Review article: Non-bismuth quadruple (concomitant) therapy for eradication of Helicobater pylori

J. P. Gisbert, X. Calvet

Research output: Contribution to journalReview articleResearchpeer-review

141 Citations (Scopus)


Background: Traditional standard triple therapy for Helicobacter pylori infection (PPI-clarithromycin-amoxicillin) can easily be converted to non-bismuth quadruple (concomitant) therapy by the addition of a nitroimidazole twice daily. Aim: To critically review evidence on the role of non-bismuth quadruple therapy (PPI-clarithromycin-amoxicillin-nitroimidazole) in the treatment of H. pylori infection. Methods: Bibliographical searches were performed in MEDLINE and relevant congresses. Results: The first randomised comparison of the non-bismuth quadruple therapy and the sequential (PPI-amoxicillin 5 days plus PPI-clarithromycin-nitroimidazole 5 days) regimens recently concluded that both were similar in terms of efficacy and safety and that the sequential administration protocol may be unnecessarily complex. Several randomised controlled trials (and one meta-analysis) have demonstrated that non-bismuth quadruple therapy is more effective than and is equally well tolerated as standard triple therapy. A meta-analysis of 15 studies (1723 patients) revealed a mean H. pylori cure rate (intention-to-treat) of 90% for non-bismuth quadruple therapy. A tendency towards better results with longer treatments (7-10 days vs. 3-5 days) has been observed, so it seems reasonable to recommend the length of treatment by achieving maximal cure rates (10 days). Clarithromycin resistance may reduce the efficacy of non-bismuth quadruple therapy, although the decrease in eradication rates seems to be far lower than in standard triple therapy. Experience with the non-bismuth quadruple therapy in patients with metronidazole-resistant strains is still very limited. Conclusions: Non-bismuth quadruple (concomitant) therapy appears to be an effective, safe, and well-tolerated alternative to triple therapy and is less complex than sequential therapy. Therefore, this regimen appears well suited for use in settings where the efficacy of triple therapy is unacceptably low. © 2011 Blackwell Publishing Ltd.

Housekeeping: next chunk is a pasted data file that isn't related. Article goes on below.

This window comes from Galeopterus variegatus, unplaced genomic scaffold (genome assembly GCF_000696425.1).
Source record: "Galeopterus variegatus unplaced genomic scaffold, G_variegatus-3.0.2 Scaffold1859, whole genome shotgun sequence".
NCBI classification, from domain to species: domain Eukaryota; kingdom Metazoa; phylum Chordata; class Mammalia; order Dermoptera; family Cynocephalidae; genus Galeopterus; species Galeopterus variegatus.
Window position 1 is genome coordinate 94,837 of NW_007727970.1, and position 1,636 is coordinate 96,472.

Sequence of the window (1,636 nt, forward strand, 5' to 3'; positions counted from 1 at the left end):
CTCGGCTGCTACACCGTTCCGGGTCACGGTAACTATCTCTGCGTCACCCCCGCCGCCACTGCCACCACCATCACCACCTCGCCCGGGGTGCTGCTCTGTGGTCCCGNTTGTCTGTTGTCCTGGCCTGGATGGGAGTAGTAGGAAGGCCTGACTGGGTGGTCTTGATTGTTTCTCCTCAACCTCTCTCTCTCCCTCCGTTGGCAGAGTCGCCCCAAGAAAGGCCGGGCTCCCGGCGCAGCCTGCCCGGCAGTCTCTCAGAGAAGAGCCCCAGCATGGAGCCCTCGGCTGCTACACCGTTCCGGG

Original languageEnglish
Pages (from-to)604-617
JournalAlimentary Pharmacology and Therapeutics
Issue number6
Publication statusPublished - 1 Sep 2011


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